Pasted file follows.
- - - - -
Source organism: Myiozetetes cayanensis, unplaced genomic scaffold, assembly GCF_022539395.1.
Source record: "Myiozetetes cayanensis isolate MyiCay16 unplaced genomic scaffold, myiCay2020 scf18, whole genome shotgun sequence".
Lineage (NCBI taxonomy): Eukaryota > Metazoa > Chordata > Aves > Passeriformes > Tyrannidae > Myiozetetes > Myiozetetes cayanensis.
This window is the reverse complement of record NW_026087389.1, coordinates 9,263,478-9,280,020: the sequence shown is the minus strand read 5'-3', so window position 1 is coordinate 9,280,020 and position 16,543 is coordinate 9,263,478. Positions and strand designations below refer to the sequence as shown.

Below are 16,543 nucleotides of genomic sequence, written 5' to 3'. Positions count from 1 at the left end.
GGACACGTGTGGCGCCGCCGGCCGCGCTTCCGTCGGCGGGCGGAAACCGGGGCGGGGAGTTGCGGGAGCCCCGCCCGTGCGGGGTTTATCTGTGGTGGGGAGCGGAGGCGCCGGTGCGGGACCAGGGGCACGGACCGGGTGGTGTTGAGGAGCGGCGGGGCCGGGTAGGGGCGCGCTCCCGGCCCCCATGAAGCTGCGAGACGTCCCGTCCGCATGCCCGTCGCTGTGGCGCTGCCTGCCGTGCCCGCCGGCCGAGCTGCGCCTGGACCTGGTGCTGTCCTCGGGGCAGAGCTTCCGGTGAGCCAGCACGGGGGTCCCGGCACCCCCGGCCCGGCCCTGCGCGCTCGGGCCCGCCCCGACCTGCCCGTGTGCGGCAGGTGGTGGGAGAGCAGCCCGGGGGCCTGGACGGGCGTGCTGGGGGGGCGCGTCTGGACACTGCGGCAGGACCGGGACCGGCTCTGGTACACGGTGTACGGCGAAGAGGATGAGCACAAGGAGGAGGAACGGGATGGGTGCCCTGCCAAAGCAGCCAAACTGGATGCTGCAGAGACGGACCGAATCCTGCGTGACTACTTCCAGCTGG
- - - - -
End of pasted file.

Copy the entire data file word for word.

Source organism: Myiozetetes cayanensis, unplaced genomic scaffold, assembly GCF_022539395.1.
Source record: "Myiozetetes cayanensis isolate MyiCay16 unplaced genomic scaffold, myiCay2020 scf18, whole genome shotgun sequence".
Lineage (NCBI taxonomy): Eukaryota > Metazoa > Chordata > Aves > Passeriformes > Tyrannidae > Myiozetetes > Myiozetetes cayanensis.
This window is the reverse complement of record NW_026087389.1, coordinates 9,263,478-9,280,020: the sequence shown is the minus strand read 5'-3', so window position 1 is coordinate 9,280,020 and position 16,543 is coordinate 9,263,478. Positions and strand designations below refer to the sequence as shown.

Below are 16,543 nucleotides of genomic sequence, written 5' to 3'. Positions count from 1 at the left end.
GGACACGTGTGGCGCCGCCGGCCGCGCTTCCGTCGGCGGGCGGAAACCGGGGCGGGGAGTTGCGGGAGCCCCGCCCGTGCGGGGTTTATCTGTGGTGGGGAGCGGAGGCGCCGGTGCGGGACCAGGGGCACGGACCGGGTGGTGTTGAGGAGCGGCGGGGCCGGGTAGGGGCGCGCTCCCGGCCCCCATGAAGCTGCGAGACGTCCCGTCCGCATGCCCGTCGCTGTGGCGCTGCCTGCCGTGCCCGCCGGCCGAGCTGCGCCTGGACCTGGTGCTGTCCTCGGGGCAGAGCTTCCGGTGAGCCAGCACGGGGGTCCCGGCACCCCCGGCCCGGCCCTGCGCGCTCGGGCCCGCCCCGACCTGCCCGTGTGCGGCAGGTGGTGGGAGAGCAGCCCGGGGGCCTGGACGGGCGTGCTGGGGGGGCGCGTCTGGACACTGCGGCAGGACCGGGACCGGCTCTGGTACACGGTGTACGGCGAAGAGGATGAGCACAAGGAGGAGGAACGGGATGGGTGCCCTGCCAAAGCAGCCAAACTGGATGCTGCAGAGACGGACCGAATCCTGCGTGACTACTTCCAGCTGG